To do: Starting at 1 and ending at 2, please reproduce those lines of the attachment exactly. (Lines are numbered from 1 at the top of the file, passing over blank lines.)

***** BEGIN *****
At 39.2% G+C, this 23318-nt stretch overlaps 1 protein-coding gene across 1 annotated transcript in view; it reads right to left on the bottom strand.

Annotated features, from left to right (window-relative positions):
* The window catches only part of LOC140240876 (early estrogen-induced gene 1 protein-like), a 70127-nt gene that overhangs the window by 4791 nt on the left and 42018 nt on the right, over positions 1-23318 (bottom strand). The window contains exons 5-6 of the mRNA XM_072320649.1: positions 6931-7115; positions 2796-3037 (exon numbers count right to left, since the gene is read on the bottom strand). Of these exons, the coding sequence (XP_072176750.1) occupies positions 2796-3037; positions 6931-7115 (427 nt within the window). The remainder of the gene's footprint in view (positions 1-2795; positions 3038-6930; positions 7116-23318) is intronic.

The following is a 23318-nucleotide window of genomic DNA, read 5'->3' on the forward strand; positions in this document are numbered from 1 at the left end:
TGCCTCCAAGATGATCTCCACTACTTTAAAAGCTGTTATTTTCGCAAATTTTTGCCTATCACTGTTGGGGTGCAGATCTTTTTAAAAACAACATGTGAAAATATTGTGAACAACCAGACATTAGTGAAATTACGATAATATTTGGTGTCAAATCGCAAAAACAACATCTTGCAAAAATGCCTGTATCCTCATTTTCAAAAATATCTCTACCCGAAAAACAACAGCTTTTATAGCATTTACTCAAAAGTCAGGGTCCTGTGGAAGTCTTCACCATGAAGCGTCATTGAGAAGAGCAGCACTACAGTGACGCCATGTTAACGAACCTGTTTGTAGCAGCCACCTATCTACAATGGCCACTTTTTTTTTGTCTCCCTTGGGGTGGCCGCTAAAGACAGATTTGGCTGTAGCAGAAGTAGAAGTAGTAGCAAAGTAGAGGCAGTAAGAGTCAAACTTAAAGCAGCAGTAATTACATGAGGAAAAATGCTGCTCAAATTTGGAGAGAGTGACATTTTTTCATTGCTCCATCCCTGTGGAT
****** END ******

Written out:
At 39.2% G+C, this 23318-nt stretch overlaps 1 protein-coding gene across 1 annotated transcript in view; it reads right to left on the bottom strand.

Annotated features, from left to right (window-relative positions):